In a tough economy, it is tough for those living paycheck to paycheck to develop a strong budget that can absorb fluctuating food and gas prices, but Tonya Wogoman, nutritionist with Barry County's University Extension office, has some hints that might help.
"Plan ahead," Wogoman said. "Write a menu for meals and snacks that covers several days and shop for those items."
By creating a weekly or bi-weekly menu, consumers can follow a specific shopping plan and avoid those impulse purchases.
"Planning meals in advance saves time and money," Wogoman said. "Family households are less likely to run out of food before the end of the month."
By shopping in bulk and dividing food into single-serving or meal-sized portions, consumers can stock up on staple items, such as whole grain pasta, brown rice, potatoes, sweet potatoes, canned or dried beans, eggs, ground beef, chicken and canned fruits or vegetables.
"See what foods are already on hand," Wogoman said. "Then write down the foods needed for family meals and snacks. Use coupons to stretch those shopping dollars."
Wogoman also urges consumers to shop smart, using food labels to make healthy choices.
"So many food items are processed these days," Wogoman said. "It's best to buy whole foods when you can. By reading food labels, shoppers can determine the serving size, amount of calories, fat, protein and other nutrients in that item."
Wogoman said consumers should seek food items that provide 100 percent of the daily recommendations for fiber, vitamins A and C, calcium and iron while limiting fat, saturated fat, trans fat, cholesterol and sodium as much as possible.
Consumers should also check package dates to ensure they do not choose expired food products, make sure refrigerated foods are cold to the touch and frozen foods are solid.
"Consumers should check cans for dents, rust or bulges," Wogoman said. "They should also make sure the safety buttons are all in the down position or that package seals are not broken."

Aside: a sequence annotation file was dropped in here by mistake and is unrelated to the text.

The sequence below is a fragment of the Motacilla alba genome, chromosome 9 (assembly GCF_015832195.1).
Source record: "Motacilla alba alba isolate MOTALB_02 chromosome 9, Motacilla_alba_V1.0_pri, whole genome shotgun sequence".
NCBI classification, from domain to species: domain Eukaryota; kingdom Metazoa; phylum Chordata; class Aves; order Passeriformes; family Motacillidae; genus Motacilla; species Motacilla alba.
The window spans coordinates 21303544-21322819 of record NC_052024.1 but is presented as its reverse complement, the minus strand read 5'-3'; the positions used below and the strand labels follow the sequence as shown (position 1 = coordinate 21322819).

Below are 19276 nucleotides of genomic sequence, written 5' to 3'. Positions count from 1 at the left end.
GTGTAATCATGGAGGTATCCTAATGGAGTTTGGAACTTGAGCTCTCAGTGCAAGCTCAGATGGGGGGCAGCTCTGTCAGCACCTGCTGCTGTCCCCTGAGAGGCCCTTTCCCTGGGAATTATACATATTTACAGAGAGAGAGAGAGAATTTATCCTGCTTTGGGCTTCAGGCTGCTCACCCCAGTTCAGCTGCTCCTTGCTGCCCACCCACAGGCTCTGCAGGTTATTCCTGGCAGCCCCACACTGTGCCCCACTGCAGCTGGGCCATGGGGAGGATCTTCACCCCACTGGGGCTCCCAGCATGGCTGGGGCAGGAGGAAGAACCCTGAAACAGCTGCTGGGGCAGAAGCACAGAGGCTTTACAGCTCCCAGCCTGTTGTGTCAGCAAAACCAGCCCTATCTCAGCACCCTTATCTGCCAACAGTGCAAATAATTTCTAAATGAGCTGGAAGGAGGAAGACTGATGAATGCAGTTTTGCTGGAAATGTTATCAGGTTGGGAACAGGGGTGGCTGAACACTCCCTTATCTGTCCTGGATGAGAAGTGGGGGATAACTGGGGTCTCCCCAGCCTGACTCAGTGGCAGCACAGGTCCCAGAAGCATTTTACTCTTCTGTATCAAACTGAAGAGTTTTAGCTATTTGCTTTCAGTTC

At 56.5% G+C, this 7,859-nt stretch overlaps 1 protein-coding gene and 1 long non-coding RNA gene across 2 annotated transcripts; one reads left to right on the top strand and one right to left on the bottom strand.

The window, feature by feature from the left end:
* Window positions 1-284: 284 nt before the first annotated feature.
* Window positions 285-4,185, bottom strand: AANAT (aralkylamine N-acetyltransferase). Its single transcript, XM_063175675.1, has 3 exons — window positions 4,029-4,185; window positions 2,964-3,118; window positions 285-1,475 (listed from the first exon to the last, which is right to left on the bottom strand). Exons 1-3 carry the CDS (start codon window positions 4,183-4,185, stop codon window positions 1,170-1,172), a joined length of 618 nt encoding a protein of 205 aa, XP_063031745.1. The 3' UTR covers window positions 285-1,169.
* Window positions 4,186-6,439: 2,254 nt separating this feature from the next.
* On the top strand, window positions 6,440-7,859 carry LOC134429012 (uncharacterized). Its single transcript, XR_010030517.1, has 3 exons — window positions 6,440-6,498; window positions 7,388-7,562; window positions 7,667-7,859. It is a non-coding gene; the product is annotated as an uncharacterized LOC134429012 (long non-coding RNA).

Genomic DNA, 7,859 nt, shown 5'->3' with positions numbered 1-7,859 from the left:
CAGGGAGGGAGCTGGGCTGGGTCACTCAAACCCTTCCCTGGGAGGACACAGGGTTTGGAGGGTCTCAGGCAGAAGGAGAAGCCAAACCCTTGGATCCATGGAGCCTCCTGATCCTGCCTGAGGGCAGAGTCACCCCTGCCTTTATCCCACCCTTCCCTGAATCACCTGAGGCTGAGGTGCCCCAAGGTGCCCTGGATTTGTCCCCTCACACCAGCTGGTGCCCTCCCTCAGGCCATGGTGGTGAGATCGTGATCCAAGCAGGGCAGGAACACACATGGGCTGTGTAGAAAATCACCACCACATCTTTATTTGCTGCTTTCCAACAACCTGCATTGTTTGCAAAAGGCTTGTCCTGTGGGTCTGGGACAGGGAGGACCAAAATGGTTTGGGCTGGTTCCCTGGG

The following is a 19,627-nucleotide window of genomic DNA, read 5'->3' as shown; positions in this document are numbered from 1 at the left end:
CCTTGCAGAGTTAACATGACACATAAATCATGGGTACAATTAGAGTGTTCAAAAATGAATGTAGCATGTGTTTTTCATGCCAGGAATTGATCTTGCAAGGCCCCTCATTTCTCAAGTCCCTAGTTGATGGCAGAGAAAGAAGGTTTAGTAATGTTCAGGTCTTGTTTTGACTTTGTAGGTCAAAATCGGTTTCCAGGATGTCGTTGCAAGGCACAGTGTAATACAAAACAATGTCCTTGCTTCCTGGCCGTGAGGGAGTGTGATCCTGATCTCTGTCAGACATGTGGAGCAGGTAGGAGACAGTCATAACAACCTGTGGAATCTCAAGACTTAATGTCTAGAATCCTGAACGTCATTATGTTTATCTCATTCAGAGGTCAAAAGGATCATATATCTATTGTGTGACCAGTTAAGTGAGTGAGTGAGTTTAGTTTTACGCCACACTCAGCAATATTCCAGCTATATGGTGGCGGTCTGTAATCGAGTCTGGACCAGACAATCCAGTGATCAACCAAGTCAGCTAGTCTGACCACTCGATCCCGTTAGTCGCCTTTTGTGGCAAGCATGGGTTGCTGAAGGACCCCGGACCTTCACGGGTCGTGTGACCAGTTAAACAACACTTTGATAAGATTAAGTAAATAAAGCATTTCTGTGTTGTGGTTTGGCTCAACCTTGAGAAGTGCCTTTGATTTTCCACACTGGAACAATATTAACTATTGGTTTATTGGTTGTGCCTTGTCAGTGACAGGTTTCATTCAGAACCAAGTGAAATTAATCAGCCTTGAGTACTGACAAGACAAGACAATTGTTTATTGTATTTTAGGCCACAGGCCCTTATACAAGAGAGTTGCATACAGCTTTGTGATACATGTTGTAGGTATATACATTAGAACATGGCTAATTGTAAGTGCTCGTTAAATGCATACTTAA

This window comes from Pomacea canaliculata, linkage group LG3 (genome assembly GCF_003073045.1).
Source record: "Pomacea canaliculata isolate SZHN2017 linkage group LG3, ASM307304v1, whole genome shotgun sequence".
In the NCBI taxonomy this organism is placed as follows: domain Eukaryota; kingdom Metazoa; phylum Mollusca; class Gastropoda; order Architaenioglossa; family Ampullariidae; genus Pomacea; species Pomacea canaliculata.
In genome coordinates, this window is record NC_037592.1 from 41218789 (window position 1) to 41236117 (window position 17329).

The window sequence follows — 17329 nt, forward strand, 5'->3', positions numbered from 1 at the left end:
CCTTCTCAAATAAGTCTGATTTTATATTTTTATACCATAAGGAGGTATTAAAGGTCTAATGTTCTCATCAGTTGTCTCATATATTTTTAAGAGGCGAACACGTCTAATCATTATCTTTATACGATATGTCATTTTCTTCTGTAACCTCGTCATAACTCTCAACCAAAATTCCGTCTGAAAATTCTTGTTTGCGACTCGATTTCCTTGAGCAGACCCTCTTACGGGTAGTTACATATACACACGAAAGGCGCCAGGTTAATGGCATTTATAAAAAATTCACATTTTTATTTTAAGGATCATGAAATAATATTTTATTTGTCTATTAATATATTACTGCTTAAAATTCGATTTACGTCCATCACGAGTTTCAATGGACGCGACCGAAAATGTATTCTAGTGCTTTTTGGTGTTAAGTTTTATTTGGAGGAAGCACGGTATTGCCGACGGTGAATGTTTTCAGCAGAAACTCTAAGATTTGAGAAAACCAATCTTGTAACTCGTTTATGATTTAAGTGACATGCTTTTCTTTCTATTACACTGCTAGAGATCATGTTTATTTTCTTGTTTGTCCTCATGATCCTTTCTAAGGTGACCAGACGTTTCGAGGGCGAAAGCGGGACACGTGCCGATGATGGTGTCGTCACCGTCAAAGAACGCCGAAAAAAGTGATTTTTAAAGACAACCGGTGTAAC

Shoppers can also save food dollars by buying store brand items when possible.
"Again, people need to check labels for nutrition information and avoid those higher in sugars and fat than the national brands," Wogoman said.
A recent Consumer Reports study matched 21 national brands with 21 store-name brands. The national-brand products won only seven of the 21 match-ups, while the store-brand products won three. The rest of the products tied for similar quality. By saving an estimated 30 percent of a typical $100 weekly food dollar budget, a typical family could realize as much as $1,500 in savings over the course of a year.
Savvy shoppers also know that pre-packaged convenience items cost more. Instead, many people divide leftovers into individual servings to take to work for lunch or freeze for a later time.
Many consumers are also finding ways to go meatless one night per week, substituting legumes, eggs, cheese or other protein source, which are less expensive.
Wogoman is one of two nutritionists in Barry County who are available to discuss nutrition, fitness and food safety with students, families and adults.
Based on the based around MyPlate and MyPyramid programs, Wogoman teaches people of all ages about the food groups and how much to eat from each one.
Wogoman also offers information at the United Methodist Food Pantry in Cassville. She will be available for consultation at the food pantry on Feb. 9, 13, 14, 15, 20, 23 and 27.
"I'm very impressed at the amount of fresh fruits, vegetables and meats offered through the food pantry," Wogoman said. "It's important for people to eat more whole foods and avoid processed food items."
For more information on healthy eating on a budget, contact Wogoman or Jacquie Howell at the Barry County office of the University of Missouri Extension at 847-3161.